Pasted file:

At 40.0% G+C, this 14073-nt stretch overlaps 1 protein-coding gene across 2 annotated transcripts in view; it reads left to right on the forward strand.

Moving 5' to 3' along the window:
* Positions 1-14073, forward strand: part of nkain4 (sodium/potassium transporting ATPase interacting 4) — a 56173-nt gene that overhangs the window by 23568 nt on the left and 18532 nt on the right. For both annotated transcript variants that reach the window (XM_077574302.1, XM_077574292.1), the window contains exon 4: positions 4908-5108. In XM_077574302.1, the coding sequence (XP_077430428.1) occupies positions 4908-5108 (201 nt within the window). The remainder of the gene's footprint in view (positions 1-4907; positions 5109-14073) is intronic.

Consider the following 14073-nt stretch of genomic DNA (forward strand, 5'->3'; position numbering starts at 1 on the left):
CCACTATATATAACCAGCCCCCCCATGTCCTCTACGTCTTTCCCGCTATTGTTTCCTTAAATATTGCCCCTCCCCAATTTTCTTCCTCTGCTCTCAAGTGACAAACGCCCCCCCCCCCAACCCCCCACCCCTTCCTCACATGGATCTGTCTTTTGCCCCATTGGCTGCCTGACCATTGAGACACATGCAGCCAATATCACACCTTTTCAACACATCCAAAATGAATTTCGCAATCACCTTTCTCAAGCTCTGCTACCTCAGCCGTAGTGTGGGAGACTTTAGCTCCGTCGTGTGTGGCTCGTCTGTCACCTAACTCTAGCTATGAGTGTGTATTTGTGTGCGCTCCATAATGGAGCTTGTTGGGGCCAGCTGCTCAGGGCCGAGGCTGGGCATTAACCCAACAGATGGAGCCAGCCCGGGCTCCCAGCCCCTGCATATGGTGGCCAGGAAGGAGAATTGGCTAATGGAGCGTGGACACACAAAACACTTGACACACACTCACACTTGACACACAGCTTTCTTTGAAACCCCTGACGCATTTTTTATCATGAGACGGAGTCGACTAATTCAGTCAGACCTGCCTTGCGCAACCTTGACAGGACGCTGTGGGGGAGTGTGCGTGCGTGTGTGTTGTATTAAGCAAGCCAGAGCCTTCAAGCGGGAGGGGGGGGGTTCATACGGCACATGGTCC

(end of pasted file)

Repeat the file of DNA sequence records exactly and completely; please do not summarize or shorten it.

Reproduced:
At 40.0% G+C, this 14073-nt stretch overlaps 1 protein-coding gene across 2 annotated transcripts in view; it reads left to right on the forward strand.

Moving 5' to 3' along the window:
* Positions 1-14073, forward strand: part of nkain4 (sodium/potassium transporting ATPase interacting 4) — a 56173-nt gene that overhangs the window by 23568 nt on the left and 18532 nt on the right. For both annotated transcript variants that reach the window (XM_077574302.1, XM_077574292.1), the window contains exon 4: positions 4908-5108. In XM_077574302.1, the coding sequence (XP_077430428.1) occupies positions 4908-5108 (201 nt within the window). The remainder of the gene's footprint in view (positions 1-4907; positions 5109-14073) is intronic.

Consider the following 14073-nt stretch of genomic DNA (forward strand, 5'->3'; position numbering starts at 1 on the left):
CCACTATATATAACCAGCCCCCCCATGTCCTCTACGTCTTTCCCGCTATTGTTTCCTTAAATATTGCCCCTCCCCAATTTTCTTCCTCTGCTCTCAAGTGACAAACGCCCCCCCCCCCAACCCCCCACCCCTTCCTCACATGGATCTGTCTTTTGCCCCATTGGCTGCCTGACCATTGAGACACATGCAGCCAATATCACACCTTTTCAACACATCCAAAATGAATTTCGCAATCACCTTTCTCAAGCTCTGCTACCTCAGCCGTAGTGTGGGAGACTTTAGCTCCGTCGTGTGTGGCTCGTCTGTCACCTAACTCTAGCTATGAGTGTGTATTTGTGTGCGCTCCATAATGGAGCTTGTTGGGGCCAGCTGCTCAGGGCCGAGGCTGGGCATTAACCCAACAGATGGAGCCAGCCCGGGCTCCCAGCCCCTGCATATGGTGGCCAGGAAGGAGAATTGGCTAATGGAGCGTGGACACACAAAACACTTGACACACACTCACACTTGACACACAGCTTTCTTTGAAACCCCTGACGCATTTTTTATCATGAGACGGAGTCGACTAATTCAGTCAGACCTGCCTTGCGCAACCTTGACAGGACGCTGTGGGGGAGTGTGCGTGCGTGTGTGTTGTATTAAGCAAGCCAGAGCCTTCAAGCGGGAGGGGGGGGGTTCATACGGCACATGGTCC